The trashy romance of recycling 10

Recycling is uneconomic.

It is nothing more than a ritual, a rite. Those who want it performed – the sentimental Self-Appointed Protectors of the environment (SAPs) – feel that it is a virtuous thing to do.

Actually, it’s a colossal waste of time, energy, and money.

It doesn’t even happen anywhere near as much as the SAPs imagine it does.

And, in any case, most trash is beyond redemption.

Here are some extracts from an enlightening article by Sultan Knish:

Every branch of government from Washington D.C. to your local town council had spent a fortune convincing people that recycling is a magical process that turns your old pizza boxes into new pizza boxes while creating those imaginary “green jobs” in the community. The reality was a lot dirtier.

All of America’s industries, including trash sorting, had been outsourced to China. … All that recycling, which children in progressive communities are taught to sort as the closest thing to a religious ritual, was really being dumped by the ton on dirty ships and sent over to China. We weren’t recycling it. The Chinese were.

But now China is banning foreign recycling …

Even the Communists got tired of sorting through the trash of American socialists. The recycling scam shipped garbage on dirty ships for dirty industries while pretending that they’re clean and green.

There was never anything clean about it. …

Now the recycling party’s over. Plastic recycling imports were banned early this year. Even fiber has trouble getting in to the People’s Republic. China’s mixed paper standards mean that most of the recycled cardboard and paper no longer passes muster. Instead it’s piling up in the United States.

The recycling scam used to be an easy trade. China shipped its cheap products made from recycled American junk and scrap here. The empty vessels used to dump Chinese junk products on America were then filled up with tons of recycling for the return trip back to China at minimal cost.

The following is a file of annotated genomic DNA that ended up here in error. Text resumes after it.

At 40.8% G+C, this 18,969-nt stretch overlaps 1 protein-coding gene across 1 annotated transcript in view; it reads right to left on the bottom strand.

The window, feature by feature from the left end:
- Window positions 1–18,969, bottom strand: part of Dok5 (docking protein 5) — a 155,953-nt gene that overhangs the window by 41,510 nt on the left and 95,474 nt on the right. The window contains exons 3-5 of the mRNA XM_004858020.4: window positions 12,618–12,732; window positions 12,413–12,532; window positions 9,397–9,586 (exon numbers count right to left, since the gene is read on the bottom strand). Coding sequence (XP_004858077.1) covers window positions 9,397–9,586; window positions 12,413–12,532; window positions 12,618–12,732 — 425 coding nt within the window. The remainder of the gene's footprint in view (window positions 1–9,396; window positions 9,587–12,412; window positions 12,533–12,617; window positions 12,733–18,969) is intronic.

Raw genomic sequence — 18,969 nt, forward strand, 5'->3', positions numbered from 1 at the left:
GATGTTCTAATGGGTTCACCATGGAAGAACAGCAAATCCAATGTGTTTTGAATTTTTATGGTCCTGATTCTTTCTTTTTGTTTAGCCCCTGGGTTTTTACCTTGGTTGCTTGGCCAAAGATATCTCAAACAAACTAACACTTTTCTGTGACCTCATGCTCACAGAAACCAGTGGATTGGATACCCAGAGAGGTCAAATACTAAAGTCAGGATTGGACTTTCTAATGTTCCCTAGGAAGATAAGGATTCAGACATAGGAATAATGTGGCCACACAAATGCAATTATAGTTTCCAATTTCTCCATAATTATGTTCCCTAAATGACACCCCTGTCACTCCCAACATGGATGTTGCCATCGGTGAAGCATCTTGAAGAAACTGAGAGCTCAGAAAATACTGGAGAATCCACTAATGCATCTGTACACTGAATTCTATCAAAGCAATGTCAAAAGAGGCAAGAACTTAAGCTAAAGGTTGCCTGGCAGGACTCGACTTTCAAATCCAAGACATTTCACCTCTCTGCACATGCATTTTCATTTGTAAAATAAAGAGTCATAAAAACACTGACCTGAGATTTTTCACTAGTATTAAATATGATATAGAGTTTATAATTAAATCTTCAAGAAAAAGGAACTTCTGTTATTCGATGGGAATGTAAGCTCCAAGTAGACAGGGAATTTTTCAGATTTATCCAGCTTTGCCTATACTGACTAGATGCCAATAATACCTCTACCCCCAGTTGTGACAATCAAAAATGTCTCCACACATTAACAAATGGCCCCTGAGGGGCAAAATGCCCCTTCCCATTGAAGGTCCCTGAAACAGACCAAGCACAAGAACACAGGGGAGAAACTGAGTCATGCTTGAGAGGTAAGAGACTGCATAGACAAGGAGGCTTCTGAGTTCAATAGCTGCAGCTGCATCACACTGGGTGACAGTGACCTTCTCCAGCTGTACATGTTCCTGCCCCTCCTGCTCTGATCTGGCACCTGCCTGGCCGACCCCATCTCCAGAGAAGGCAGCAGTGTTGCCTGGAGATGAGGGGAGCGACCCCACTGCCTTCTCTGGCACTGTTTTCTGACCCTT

We sent them junk, they sent us junk. …

But China is out of the recycling dump business. And the recycling business depended on it. No other market pays what it did. And no other country has the industrial scale to handle this much recycled trash. The American market is flooded with recycling that no one wants and trash prices have imploded.

And that’s having an immediate impact on the progressive recycling programs in the United States.

California’s trash is going right back to landfills. 62% of exported materials used to go to China. But no more. California’s Department of Resources Recycling sent a letter cautioning that the “economics of recycling” had become “unfavorable” thus “challenging what recycling means to Californians”. …

In Massachusetts, mountains of trash recycling are piling up and there’s talk that trucks may stop picking it up. In Pennsylvania, a “recycling crisis created by China” was blamed for a refusal to accept paper. In Seattle and Phoenix, recycling is going into landfills. Fees are going up in Portland. In Pasco, recycling was abandoned before its start. In a Kansas City plant, one out of four items is going into a landfill. In Sacramento, where all of California’s recycling rules are made, most recyclables no longer are. …

Recycling has become economically unsustainable, but that doesn’t mean it’s going away.

If you live in a blue state or city, expect to spend a lot more time sorting your trash, cleaning your cans and removing plastic from your envelopes … China will no longer be sorting American trash. So progressives have decided that you will. …

Most homeowners have no idea how much of their recyclables go into landfills anyway. The dirty business of municipal waste contracts will continue on uninterrupted. The extra fees and costs will be another one of the left’s thousand cuts that are bleeding the middle class to death.

Homeowners will be taxed harder so that crony cash can flow to even bigger recycling operations. …

Recycling is not a reality, but an idea. Like Communism, it can never be achieved, but must be aspired to. …

The ships carrying most of the blue state and city “green” trash will no longer be allowed into China. But there are other countries and continents desperate enough to take their socialist trash.